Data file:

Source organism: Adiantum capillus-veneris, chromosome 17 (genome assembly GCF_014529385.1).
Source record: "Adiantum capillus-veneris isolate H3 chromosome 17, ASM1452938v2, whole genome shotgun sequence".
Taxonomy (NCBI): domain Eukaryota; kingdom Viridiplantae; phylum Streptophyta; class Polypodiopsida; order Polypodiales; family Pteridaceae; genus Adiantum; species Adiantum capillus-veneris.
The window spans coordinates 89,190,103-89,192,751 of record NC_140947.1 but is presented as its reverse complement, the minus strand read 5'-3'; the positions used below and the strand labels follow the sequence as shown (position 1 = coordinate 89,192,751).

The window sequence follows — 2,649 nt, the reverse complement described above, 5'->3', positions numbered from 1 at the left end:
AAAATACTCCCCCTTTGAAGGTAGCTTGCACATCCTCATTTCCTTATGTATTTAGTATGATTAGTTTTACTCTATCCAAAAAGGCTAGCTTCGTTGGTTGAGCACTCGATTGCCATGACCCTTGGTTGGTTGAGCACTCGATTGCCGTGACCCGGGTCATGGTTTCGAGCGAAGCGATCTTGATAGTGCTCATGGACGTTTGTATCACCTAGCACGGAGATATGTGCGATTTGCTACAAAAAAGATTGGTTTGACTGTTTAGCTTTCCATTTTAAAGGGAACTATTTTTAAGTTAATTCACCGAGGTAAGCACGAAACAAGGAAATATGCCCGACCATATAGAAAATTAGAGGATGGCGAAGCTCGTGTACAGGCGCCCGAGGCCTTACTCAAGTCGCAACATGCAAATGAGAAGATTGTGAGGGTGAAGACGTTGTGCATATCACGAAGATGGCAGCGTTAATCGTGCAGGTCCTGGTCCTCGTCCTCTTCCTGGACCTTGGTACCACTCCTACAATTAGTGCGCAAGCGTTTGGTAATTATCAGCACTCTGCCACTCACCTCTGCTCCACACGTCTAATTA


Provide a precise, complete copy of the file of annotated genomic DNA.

Source organism: Adiantum capillus-veneris, chromosome 17 (genome assembly GCF_014529385.1).
Source record: "Adiantum capillus-veneris isolate H3 chromosome 17, ASM1452938v2, whole genome shotgun sequence".
Taxonomy (NCBI): domain Eukaryota; kingdom Viridiplantae; phylum Streptophyta; class Polypodiopsida; order Polypodiales; family Pteridaceae; genus Adiantum; species Adiantum capillus-veneris.
The window spans coordinates 89,190,103-89,192,751 of record NC_140947.1 but is presented as its reverse complement, the minus strand read 5'-3'; the positions used below and the strand labels follow the sequence as shown (position 1 = coordinate 89,192,751).

The window sequence follows — 2,649 nt, the reverse complement described above, 5'->3', positions numbered from 1 at the left end:
AAAATACTCCCCCTTTGAAGGTAGCTTGCACATCCTCATTTCCTTATGTATTTAGTATGATTAGTTTTACTCTATCCAAAAAGGCTAGCTTCGTTGGTTGAGCACTCGATTGCCATGACCCTTGGTTGGTTGAGCACTCGATTGCCGTGACCCGGGTCATGGTTTCGAGCGAAGCGATCTTGATAGTGCTCATGGACGTTTGTATCACCTAGCACGGAGATATGTGCGATTTGCTACAAAAAAGATTGGTTTGACTGTTTAGCTTTCCATTTTAAAGGGAACTATTTTTAAGTTAATTCACCGAGGTAAGCACGAAACAAGGAAATATGCCCGACCATATAGAAAATTAGAGGATGGCGAAGCTCGTGTACAGGCGCCCGAGGCCTTACTCAAGTCGCAACATGCAAATGAGAAGATTGTGAGGGTGAAGACGTTGTGCATATCACGAAGATGGCAGCGTTAATCGTGCAGGTCCTGGTCCTCGTCCTCTTCCTGGACCTTGGTACCACTCCTACAATTAGTGCGCAAGCGTTTGGTAATTATCAGCACTCTGCCACTCACCTCTGCTCCACACGTCTAATTA